Apple iPhone 5C casings, shown here, were among the things that made today's iPhone press event trivial. (Image Sources: Reuters)
This morning, at Apple headquarters in Cupertino, California, the tech company had a press event announcing some new products on the iPhone line, replacing the iPhone 5 with the iPhone 5C and iPhone 5S, and displaying their operating system, iOS 7, due September 18. If you had some spoiler filter on, you might in fact be surprised at what was announced. However, given the press coverage of the announcement far exceeding the length and content of the Apple press event itself, nothing new was actually revealed, because we already knew days in advance what to expect, almost down to the specs of the phones. That only shows that Apple, once this hip company that could astound people at being "different," has turned into just another tech company with extra confetti.
How do I know this days in advance? It is not actually hard. Almost every general tech outlet has followed every single plausible rumor and leak about Apple to the ground, and many have followed rumors that are not so true. The Wall Street Journal often leaks news with impunity. Now, we can say that about 90% of those rumors and leaks came out to be true in some form or another, with a few exceptions (particularly those concerning the possible release of a new iWatch, or a bigger screen for the iPhone 5S).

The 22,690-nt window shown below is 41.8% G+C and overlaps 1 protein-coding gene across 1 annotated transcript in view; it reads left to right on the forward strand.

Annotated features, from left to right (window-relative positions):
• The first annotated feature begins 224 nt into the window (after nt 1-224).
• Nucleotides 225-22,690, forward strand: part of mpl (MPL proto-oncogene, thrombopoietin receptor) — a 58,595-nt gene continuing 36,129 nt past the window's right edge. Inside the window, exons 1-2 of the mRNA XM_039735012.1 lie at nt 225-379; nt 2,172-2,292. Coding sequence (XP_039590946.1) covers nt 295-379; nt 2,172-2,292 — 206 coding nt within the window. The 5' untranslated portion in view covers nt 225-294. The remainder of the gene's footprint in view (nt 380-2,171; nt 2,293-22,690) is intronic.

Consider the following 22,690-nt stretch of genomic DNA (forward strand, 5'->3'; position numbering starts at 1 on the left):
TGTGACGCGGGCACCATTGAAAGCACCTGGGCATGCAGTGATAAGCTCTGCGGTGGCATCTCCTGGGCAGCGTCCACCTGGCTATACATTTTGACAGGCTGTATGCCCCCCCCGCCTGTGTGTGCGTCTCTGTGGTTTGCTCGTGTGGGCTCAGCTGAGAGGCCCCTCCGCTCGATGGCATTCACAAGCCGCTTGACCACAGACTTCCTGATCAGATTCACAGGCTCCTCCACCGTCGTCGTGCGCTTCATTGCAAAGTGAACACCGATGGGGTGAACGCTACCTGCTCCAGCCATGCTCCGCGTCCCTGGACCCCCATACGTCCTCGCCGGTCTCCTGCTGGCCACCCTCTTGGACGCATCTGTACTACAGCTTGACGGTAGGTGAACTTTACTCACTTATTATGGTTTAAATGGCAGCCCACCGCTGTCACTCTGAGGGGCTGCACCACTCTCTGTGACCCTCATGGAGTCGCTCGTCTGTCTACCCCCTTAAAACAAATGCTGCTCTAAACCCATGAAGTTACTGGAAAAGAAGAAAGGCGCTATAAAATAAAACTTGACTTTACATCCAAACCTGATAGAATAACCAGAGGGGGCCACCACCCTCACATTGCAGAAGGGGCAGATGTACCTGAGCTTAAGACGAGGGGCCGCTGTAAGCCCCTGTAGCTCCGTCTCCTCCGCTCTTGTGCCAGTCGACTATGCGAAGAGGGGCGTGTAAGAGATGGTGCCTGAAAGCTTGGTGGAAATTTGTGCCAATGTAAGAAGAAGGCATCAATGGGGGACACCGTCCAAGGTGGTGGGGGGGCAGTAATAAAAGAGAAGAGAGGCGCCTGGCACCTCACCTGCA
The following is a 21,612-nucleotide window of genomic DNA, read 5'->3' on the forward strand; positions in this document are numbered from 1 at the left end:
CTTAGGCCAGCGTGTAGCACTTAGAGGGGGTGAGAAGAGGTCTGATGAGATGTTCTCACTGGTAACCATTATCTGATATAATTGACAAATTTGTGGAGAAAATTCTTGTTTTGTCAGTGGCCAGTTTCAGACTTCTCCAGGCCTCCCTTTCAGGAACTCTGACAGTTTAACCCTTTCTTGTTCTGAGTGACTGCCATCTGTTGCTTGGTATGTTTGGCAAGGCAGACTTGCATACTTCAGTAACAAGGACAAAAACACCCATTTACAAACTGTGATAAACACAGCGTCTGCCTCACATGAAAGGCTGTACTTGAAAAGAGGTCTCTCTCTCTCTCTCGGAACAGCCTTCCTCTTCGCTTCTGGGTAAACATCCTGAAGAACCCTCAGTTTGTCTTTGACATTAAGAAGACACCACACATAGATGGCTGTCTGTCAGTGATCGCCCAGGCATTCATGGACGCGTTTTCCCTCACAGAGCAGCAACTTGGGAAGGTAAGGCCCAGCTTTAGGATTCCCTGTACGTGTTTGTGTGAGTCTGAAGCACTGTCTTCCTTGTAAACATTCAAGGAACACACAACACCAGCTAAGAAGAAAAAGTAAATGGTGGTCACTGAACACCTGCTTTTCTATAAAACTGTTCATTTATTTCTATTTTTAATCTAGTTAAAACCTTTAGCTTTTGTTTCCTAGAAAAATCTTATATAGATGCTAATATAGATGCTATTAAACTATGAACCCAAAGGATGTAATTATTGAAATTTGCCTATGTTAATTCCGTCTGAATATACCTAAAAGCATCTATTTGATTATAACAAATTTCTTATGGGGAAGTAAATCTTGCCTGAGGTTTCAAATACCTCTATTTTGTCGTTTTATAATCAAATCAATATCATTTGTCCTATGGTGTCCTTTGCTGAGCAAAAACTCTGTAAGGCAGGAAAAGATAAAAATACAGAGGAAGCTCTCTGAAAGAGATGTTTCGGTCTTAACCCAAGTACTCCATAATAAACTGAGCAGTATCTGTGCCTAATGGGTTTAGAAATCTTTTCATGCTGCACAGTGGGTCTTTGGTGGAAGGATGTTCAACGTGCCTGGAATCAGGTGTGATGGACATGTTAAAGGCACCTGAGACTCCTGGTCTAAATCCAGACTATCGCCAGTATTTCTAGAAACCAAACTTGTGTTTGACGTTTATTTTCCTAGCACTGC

It used to be that all you would hear about Apple is that they were announcing something big around the corner. Then, surprise, something big would be announced that you would not expect. Often, Steve Jobs would subvert expectations by pulling a Colombo-esque "One more thing..." to the crowd, revealing another product or service. The populace would be mystified, the fan base would rejoice, and shareholders would be pleased.
But Steve Jobs' passing has shown that all that is left to these announcements is mere flash and show. Tim Cook, for all his graces, lacks the showmanship of Jobs, and plays off new developments with the energy of a socialite. This matches up with Apple's current vision of its press events: The only reason these events are important anymore is because they make them exclusive and elite, with events being held at Cupertino or the Yerba Buena Center of the Arts in downtown San Francisco to select "trusted" journalists. They are tech cocktail parties.
Apple's products themselves are not that interesting since the death of Jobs, being repeats or upgrades of previous Apple products. Today is no exception: The iPhone 5S's one big new feature is a fingerprint scanner on its home button. A fingerprint scanner. Not exactly exciting. Furthermore, almost all the important information about Apple's new products (the one exception almost always being price, a problem to few fans) is revealed, verified, and confirmed, spoiled to the masses. Therein lies the rub with Apple press events and announcements now: If we know what is going to happen, what is so special about them?